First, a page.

Analysis. Romanian authorities struggling to stop the brain drain of medical staff

Newsroom 13/12/2016 | 11:22

The Romanian Healthcare Ministry recently announced that it will create 700 new positions in medical areas with severe personnel shortages. The local medical system is still seriously under-staffed, which makes recruitment very difficult.

Otilia Haraga

Romania is functioning with a shortage of 13,000 doctors, after many left the country in search of better pay, according to a statement by the Romanian authorities released mid-2016. Numerous vacancies in areas such as cardiology, ENT (ear, nose and throat) and intensive care have remained unfilled in many cities. There are counties where the deficit of doctors reaches as much as 50 percent.

Recruiters are aware of this complicated situation, which directly affects patients and the quality of the medical services they receive. “The deficit does not lie in vacancies, because the number of job offers in the medical sector is high and continually growing. It lies in the number and availability of medical specialists applying for these jobs,” Catrinel Hagivreta, founder and CEO of MEDIjobs, tells BR.

The drain of medical staff has been going on for years and it does not look likely to stop any time soon. The authorities know this, but the measures they are taking are ineffective to stop the effects.

“There is a hemorrhage of doctors; we will have a massive problem with the doctor exodus. In no other sector is a person more important than in medicine. There are cities in which entire medical areas are not represented, because they simply do not have doctors,” said Vlad Voiculescu, Romanian healthcare minister.

At the moment, no county in Romania has fully filled the vacancies for doctors. Some of these jobs are being advertised even for the third time, while other positions are covered by doctors doing overtime.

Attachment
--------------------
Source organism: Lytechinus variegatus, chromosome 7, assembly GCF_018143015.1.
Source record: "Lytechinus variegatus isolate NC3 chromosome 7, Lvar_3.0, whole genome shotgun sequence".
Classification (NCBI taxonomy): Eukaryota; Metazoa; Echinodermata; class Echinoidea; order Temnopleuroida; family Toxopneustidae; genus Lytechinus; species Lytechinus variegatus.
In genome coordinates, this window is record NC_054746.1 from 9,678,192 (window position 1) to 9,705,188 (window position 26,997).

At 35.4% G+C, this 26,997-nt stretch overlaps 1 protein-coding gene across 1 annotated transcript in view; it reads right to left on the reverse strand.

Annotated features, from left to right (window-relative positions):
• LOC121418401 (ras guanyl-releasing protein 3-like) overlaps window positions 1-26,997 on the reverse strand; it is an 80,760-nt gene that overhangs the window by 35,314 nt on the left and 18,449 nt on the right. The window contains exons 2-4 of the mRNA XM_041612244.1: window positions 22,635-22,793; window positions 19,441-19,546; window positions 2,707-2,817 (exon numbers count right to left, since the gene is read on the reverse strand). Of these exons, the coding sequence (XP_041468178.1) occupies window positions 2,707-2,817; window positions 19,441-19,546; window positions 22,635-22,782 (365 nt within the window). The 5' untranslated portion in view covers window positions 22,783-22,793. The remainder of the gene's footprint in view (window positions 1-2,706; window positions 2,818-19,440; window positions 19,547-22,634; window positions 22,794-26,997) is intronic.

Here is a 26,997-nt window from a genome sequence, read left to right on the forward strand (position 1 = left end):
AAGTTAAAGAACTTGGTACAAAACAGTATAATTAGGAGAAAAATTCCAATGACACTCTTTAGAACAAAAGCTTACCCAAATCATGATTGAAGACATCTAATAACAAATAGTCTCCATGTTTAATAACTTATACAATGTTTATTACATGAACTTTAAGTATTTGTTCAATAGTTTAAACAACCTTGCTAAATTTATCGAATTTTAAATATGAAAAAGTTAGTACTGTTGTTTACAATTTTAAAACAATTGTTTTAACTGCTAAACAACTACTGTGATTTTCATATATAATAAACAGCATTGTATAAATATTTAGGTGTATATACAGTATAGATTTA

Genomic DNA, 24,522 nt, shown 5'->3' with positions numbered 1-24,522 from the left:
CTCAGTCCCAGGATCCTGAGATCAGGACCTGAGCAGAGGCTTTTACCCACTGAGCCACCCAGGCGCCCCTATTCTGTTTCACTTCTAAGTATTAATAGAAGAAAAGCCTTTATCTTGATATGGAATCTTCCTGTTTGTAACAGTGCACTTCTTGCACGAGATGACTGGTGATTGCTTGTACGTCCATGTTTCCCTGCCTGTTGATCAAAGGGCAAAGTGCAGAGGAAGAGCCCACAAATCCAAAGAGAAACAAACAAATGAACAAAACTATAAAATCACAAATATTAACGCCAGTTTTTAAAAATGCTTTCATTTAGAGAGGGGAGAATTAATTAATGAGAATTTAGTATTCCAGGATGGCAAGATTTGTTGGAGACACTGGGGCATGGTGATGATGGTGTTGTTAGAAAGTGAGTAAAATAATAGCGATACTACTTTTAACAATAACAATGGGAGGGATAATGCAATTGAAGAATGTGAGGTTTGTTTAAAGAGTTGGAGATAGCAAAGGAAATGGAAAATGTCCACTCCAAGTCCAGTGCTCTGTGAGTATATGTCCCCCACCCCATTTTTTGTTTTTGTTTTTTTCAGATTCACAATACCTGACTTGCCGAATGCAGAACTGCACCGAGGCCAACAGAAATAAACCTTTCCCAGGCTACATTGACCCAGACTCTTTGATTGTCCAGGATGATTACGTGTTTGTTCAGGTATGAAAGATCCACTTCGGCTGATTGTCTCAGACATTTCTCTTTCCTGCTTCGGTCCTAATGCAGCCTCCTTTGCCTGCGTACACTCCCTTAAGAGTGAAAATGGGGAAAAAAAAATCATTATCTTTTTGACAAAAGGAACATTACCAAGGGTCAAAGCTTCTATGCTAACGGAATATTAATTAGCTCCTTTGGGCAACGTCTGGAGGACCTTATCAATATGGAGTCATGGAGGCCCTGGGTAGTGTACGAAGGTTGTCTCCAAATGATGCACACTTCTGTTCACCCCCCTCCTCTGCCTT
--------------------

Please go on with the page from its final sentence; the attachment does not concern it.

What is even more concerning is that opportunities for medical staff abroad abound, especially since other countries are recruiting aggressively from Romania. For instance, the largest doctor recruitment company in Great Britain announced that it intends to hire up to 1,000 doctors over the next four years, from countries like Romania, Hungary, Portugal and Spain, to cover the UK’s deficit of specialists, according to the Daily Mail, quoted by Agerpres newswire.

A doctor brought from these countries will cost Great Britain just GBP 500 per day, compared to GBP 650, the cost of a doctor trained in Great Britain.

The UK healthcare system has also launched a pilot-program through which it will bring doctors from Poland, Romania, Spain and Italy to cover the lack of specialists in Lincolnshire. If the program is successful, it will be expanded to other regions.

The Romanian Healthcare Ministry recently announced its intention to supplement the number of jobs available in state medical units by 700. Some 500 new jobs will be created in the ambulance service and 200 for resident doctors. The total number of positions in state-financed units will go up to 18,196, according to Agerpres.

“This hike is also triggered by the need to build teams, so that the response times both at the headquarters and the ambulance stations are respected,” said officials.

In the case of some ambulance services, the proportion of doctors, nurses and ambulance workers compared to the population is 90 percent lower than the national average.

But this is not the only place where the medical system faces staff shortages. According to Hagivreta, only six doctors specialize in laboratory medicine every year at the Faculty of Medicine in Bucharest.